12- Perfuse the liver with wash solution for a total of 20 min. Switch on the heat lamp directed toward the rat liver to maintain a temperature of 37°C and hydrate the liver with NaCl solution during perfusion. ▴ CRITICAL STEP Make sure that all liver lobules are perfused. If it was not the case, you can gently move the catheter.
13- Switch from wash solution to enzyme solution 1 and perfuse the liver for 15–20 min, until digestion becomes visible.
14- Disconnect the perfusion line from the catheter but do not remove the intra-portal catheter from the liver. Explant the liver and place it in a sterile 100-mm Petri dish. Inject 20 mL of cold L15 medium (+4°C) with a syringe through catheter to dislocate hepatocytes, and repeat this injection twice. ! Troubleshooting (Table 1).
15- Under cell culture hood, transfer the liver to a new sterile 100-mm Petri dish with L15 medium at room temperature. Peel off the liver capsule and detach the liver parenchyma by scrubbing with a fork, until the biliary tree is isolated (Figure 1B).
Figure 1. Enzymatic digestion of the liver. (A) Set-up for in situ liver perfusion. A catheter is inserted into the portal vein (blue threads) and connected to the perfusion tubing. After starting the perfusion, the vena cava is sectioned under the liver to prevent hyper-pressure in the liver. Then, a catheter is inserted through the right auricle into the inferior vena cava (pink thread) to drain the outflow from the liver, and the thread (green) around the vena cava, just above section, is ligated. (B) Biliary tree isolated by in situ digestion, placed in a 100-mm culture dish. (C) Bile duct isolates obtained immediately after in vitro digestion of the biliary tree (a,a'), in comparison with freshly isolated HSCs (b,b'), under phase-contrast microscopy (a,b) or epifluorescence microscopy at 328-nm UV excitation (a',b'), form small cell clusters free of autofluorescent HSCs.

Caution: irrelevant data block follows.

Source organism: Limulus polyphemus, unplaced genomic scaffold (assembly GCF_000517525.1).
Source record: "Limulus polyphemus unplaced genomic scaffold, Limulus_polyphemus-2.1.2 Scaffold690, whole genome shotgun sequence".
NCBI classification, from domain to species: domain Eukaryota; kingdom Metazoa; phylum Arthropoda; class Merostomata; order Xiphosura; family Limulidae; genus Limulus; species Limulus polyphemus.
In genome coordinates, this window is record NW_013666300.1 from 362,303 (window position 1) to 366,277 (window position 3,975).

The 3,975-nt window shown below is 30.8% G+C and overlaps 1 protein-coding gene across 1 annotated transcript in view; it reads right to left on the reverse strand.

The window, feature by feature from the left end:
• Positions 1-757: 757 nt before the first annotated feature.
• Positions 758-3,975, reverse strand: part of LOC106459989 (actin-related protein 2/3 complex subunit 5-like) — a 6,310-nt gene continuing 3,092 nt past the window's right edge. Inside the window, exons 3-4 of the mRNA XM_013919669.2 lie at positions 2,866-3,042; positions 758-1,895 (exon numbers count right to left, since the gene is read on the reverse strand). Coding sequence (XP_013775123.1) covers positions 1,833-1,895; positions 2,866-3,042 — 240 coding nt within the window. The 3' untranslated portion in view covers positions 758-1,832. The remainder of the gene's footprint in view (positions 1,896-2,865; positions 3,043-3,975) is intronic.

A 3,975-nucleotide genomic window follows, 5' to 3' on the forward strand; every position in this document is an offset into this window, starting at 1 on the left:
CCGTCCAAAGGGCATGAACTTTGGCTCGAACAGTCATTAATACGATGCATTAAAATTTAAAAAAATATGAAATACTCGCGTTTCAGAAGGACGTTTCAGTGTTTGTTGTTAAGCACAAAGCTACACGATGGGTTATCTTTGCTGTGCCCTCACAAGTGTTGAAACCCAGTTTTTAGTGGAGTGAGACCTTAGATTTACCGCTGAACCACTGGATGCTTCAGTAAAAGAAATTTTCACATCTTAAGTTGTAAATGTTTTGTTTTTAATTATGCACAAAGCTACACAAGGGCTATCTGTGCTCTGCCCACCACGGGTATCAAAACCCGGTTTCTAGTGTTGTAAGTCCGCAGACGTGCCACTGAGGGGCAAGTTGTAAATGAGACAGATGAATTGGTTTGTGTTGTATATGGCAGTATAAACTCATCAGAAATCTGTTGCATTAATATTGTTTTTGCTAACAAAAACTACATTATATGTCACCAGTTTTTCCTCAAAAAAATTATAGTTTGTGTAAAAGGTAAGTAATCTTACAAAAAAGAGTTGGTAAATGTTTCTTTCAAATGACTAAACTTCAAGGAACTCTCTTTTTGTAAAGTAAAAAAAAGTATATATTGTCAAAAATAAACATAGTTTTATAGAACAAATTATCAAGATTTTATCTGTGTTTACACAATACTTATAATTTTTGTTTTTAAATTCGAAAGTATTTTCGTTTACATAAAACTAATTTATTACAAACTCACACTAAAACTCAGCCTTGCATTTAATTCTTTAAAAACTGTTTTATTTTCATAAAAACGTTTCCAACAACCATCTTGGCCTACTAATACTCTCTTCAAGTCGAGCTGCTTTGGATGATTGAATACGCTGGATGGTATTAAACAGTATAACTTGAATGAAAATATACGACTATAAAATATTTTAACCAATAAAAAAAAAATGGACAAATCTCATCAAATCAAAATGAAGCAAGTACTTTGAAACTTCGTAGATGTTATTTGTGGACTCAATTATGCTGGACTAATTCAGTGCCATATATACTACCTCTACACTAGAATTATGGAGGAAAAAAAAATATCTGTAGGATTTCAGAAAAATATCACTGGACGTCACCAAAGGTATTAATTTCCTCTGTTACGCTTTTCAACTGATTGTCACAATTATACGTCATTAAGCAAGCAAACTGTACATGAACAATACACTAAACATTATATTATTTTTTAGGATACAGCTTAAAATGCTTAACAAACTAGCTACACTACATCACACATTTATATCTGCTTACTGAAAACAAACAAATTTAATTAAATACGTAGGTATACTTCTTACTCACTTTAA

In vitro Biliary Tree Digestion (150 min)
▴ CRITICAL Enzyme solutions 2 and 3 should be preheated in the water bath (38°C).
16- Transfer the biliary tree to a 100-mm sterile Petri dish containing pre-warmed enzyme solution 2. Cut the biliary tree into small pieces with scissors and transfer the minced biliary tree into a 250-mL Schott Pyrex bottle. Add enzyme solution 2 to a final volume of 100 mL and place the bottle in an orbital water bath at 37°C. Shake the bottle during 30 min. ▴ CRITICAL STEP The result of mincing should be a homogeneous preparation of very small fragments.
17- Filter this preparation through a 100-μm cell strainer and then through a 40-μm cell strainer. Discard the filtrate from the 40-μm cell strainer.
18- Suspend the preparations remaining on the 100-μm and 40-μm cell strainers in 100 mL of enzyme solution 2. Place the mixture under shaking at 37°C, for 30 min. ▴ CRITICAL STEP Increase the digestion time if chunks are visible.
19- Repeat step 17.
20- Suspend the preparations remaining on the 100 and 40-μm cell strainers in 100 mL of enzyme solution 3. Place the mixture under shaking at 37°C for 30 min. ▴ CRITICAL STEP Exceeding 40 min of incubation may result in a poor yield of bile duct segments.
21- Filter the mixture through a 100-μm cell strainer and collect the filtrate for two additional filtrations, each time with a new 100-μm cell strainer.